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I reclaim this beautiful language, spoken by my ancestors for generations, from the years of abuse and politicisation by small minded and self-seeking people of tribal, inward-looking naval-gazing. Orange and Green.
During the 1980s I went to Cloghan in Donegal and stayed with a family in the Gaeltacht (Irish speaking region) and learned a beautiful language I was never taught in school.
Its mine.
I stood on Cloghan bridge many times in February and breathed the turf-laden air.

Droichead An Clochán

Fdf5205c-8b5b-4da8-a6dc-63fe28d680a9by Billy J. Stewart07 Mar 2014

I aer criostail, ag an am tráthnóna i mí Feabhra,
Seasamh mé ar an droichead,
Ag Clochán.
Is é mo anáil bán i gcoinne an sliabh fraoch sepia.
An ghrian gheimhridh mór ardaíonn éigean ar fud na Cruacha Gorma I,
Anois, beagnach imithe ó radharc.
Agus faoi bhun mo chosa sreabhadh an Finn leisciúil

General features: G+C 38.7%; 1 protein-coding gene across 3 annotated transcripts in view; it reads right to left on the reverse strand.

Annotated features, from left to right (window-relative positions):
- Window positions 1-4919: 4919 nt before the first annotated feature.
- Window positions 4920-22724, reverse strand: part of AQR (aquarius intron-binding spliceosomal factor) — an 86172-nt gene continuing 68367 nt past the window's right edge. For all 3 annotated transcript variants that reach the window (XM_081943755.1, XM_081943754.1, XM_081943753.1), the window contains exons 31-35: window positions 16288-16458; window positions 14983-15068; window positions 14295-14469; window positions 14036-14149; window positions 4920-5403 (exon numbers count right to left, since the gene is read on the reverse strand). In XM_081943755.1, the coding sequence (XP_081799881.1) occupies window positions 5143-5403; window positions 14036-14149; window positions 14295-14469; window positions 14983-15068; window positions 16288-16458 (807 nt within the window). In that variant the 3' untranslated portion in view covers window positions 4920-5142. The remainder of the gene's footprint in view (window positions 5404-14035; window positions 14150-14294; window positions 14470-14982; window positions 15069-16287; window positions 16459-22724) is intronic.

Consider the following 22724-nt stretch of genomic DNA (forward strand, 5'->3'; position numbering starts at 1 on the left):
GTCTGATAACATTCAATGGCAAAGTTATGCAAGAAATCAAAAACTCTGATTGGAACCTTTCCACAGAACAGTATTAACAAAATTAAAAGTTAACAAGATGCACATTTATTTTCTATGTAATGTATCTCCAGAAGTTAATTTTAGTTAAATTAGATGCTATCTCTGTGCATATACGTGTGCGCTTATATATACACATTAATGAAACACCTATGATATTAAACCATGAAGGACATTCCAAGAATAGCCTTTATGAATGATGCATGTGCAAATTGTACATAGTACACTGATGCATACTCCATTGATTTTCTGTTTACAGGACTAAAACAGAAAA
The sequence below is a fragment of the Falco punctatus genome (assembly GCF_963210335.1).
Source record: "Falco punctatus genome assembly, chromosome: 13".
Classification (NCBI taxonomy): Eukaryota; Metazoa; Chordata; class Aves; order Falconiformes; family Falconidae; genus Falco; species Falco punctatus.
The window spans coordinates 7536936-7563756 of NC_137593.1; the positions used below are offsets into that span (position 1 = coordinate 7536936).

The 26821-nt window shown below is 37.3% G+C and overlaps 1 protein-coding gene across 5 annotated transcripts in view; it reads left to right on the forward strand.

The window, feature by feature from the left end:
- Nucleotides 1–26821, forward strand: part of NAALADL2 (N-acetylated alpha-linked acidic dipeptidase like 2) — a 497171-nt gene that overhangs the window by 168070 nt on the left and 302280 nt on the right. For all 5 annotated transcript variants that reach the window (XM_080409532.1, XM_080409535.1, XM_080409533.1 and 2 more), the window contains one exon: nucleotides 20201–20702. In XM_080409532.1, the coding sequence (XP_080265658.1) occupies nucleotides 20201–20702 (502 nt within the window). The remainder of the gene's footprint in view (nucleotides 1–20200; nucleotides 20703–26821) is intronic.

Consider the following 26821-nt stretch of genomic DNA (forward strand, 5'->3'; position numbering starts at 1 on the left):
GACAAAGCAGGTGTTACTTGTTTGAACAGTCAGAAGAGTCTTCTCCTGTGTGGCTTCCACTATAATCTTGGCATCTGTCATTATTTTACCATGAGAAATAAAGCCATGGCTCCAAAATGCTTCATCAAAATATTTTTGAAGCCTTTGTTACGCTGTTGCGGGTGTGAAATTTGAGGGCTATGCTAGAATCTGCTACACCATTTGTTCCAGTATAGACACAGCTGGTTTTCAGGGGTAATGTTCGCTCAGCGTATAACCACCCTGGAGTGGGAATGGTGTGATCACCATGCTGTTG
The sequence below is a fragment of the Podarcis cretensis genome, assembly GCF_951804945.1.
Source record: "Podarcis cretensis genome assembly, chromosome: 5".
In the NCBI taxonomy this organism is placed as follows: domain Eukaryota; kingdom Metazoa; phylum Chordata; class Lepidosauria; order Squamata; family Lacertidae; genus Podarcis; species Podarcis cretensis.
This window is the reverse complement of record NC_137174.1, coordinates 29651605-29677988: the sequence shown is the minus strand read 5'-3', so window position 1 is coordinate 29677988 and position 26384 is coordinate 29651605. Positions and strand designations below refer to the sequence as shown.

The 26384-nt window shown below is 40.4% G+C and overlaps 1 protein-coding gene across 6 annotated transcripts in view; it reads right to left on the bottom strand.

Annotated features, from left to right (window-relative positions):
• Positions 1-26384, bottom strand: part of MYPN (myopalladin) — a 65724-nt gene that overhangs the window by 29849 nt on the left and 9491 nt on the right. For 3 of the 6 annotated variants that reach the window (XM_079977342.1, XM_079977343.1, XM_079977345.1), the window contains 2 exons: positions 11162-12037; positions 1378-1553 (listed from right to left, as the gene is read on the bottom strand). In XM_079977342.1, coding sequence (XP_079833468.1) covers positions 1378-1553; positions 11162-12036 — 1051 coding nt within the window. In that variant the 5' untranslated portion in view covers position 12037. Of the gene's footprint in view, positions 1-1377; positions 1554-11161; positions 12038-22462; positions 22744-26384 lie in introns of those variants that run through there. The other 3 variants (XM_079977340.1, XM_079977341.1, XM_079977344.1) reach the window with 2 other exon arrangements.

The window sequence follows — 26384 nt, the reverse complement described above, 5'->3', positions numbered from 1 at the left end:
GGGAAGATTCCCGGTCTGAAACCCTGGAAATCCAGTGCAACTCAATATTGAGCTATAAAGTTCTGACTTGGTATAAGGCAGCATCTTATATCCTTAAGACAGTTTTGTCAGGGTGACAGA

Mall agus domhain,
Gan trácht ar dom lorg.
An boladh na tine móna arduithe, amhail is dá mba i tairiscint mall,
I túir beag bán,
Péinteáilte i gcoinne an tírdhreach
A boladh domhain crochta.
Crith mé i mo chóta, le coiléar suas,
Crisp agus tirim, cosúil le ceantar tundra Artach,
Ach an-fhuar.
Srón cosúil le oighear.
Tá sé beagán de siúlóid ar ais go dtí an teach.
‘Tús níos fearr anois.

CLOGHAN BRIDGE
In crystal air, at evening time in February,
I stand on the bridge,
At Cloghan.
My breath is white against the golden sunset hue of heather moor.
The big winter sun barely scrapes across the Blue Stacks,
Now almost gone.
And beneath my feet the lazy Finn flows on,
Slow and deep,
Oblivious to my gaze.
The reek of turf permeates the air, and rises in slow-motion,
In little give-away streaks,
Smudged against the landscape,
Its earthy smell hanging.
I huddle in my coat, collar up,
Crisp and dry, like tundra,
But bloody cold.
Nose like ice.
It’s a bit of a walk back to the house.
Best get started.